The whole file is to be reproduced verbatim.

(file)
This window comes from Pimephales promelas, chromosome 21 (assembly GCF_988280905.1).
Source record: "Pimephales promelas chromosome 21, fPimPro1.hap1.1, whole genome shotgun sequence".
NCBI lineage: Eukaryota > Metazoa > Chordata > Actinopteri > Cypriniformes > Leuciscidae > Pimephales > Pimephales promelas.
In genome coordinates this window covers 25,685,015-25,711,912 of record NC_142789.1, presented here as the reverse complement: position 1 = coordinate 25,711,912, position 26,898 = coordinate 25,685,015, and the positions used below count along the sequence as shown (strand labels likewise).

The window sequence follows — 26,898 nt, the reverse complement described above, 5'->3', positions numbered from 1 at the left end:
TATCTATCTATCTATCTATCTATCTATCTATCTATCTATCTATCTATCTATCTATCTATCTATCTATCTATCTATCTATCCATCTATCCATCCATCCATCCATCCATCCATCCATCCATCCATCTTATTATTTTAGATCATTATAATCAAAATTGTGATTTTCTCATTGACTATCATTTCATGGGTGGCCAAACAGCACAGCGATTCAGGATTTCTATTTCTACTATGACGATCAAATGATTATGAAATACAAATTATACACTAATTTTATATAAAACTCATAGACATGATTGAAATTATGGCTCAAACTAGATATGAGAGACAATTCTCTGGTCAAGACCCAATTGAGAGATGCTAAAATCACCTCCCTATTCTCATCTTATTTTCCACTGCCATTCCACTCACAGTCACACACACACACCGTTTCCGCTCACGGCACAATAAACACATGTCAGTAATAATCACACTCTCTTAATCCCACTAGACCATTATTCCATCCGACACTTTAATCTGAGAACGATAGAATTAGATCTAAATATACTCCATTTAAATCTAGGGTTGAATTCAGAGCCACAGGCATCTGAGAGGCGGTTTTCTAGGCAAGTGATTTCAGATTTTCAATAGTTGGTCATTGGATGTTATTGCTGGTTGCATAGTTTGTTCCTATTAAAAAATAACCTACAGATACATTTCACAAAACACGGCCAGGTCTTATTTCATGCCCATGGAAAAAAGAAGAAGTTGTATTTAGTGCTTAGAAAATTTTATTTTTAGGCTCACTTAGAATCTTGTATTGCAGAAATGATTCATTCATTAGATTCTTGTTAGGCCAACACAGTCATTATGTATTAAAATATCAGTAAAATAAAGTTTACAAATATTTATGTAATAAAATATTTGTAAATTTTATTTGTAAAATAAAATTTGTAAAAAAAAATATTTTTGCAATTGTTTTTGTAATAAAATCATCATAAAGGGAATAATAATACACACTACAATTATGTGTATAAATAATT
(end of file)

This window comes from Pimephales promelas, chromosome 21 (assembly GCF_988280905.1).
Source record: "Pimephales promelas chromosome 21, fPimPro1.hap1.1, whole genome shotgun sequence".
NCBI lineage: Eukaryota > Metazoa > Chordata > Actinopteri > Cypriniformes > Leuciscidae > Pimephales > Pimephales promelas.
In genome coordinates this window covers 25,685,015-25,711,912 of record NC_142789.1, presented here as the reverse complement: position 1 = coordinate 25,711,912, position 26,898 = coordinate 25,685,015, and the positions used below count along the sequence as shown (strand labels likewise).

The window sequence follows — 26,898 nt, the reverse complement described above, 5'->3', positions numbered from 1 at the left end:
TATCTATCTATCTATCTATCTATCTATCTATCTATCTATCTATCTATCTATCTATCTATCTATCTATCTATCTATCTATCCATCTATCCATCCATCCATCCATCCATCCATCCATCCATCCATCTTATTATTTTAGATCATTATAATCAAAATTGTGATTTTCTCATTGACTATCATTTCATGGGTGGCCAAACAGCACAGCGATTCAGGATTTCTATTTCTACTATGACGATCAAATGATTATGAAATACAAATTATACACTAATTTTATATAAAACTCATAGACATGATTGAAATTATGGCTCAAACTAGATATGAGAGACAATTCTCTGGTCAAGACCCAATTGAGAGATGCTAAAATCACCTCCCTATTCTCATCTTATTTTCCACTGCCATTCCACTCACAGTCACACACACACACCGTTTCCGCTCACGGCACAATAAACACATGTCAGTAATAATCACACTCTCTTAATCCCACTAGACCATTATTCCATCCGACACTTTAATCTGAGAACGATAGAATTAGATCTAAATATACTCCATTTAAATCTAGGGTTGAATTCAGAGCCACAGGCATCTGAGAGGCGGTTTTCTAGGCAAGTGATTTCAGATTTTCAATAGTTGGTCATTGGATGTTATTGCTGGTTGCATAGTTTGTTCCTATTAAAAAATAACCTACAGATACATTTCACAAAACACGGCCAGGTCTTATTTCATGCCCATGGAAAAAAGAAGAAGTTGTATTTAGTGCTTAGAAAATTTTATTTTTAGGCTCACTTAGAATCTTGTATTGCAGAAATGATTCATTCATTAGATTCTTGTTAGGCCAACACAGTCATTATGTATTAAAATATCAGTAAAATAAAGTTTACAAATATTTATGTAATAAAATATTTGTAAATTTTATTTGTAAAATAAAATTTGTAAAAAAAAATATTTTTGCAATTGTTTTTGTAATAAAATCATCATAAAGGGAATAATAATACACACTACAATTATGTGTATAAATAATT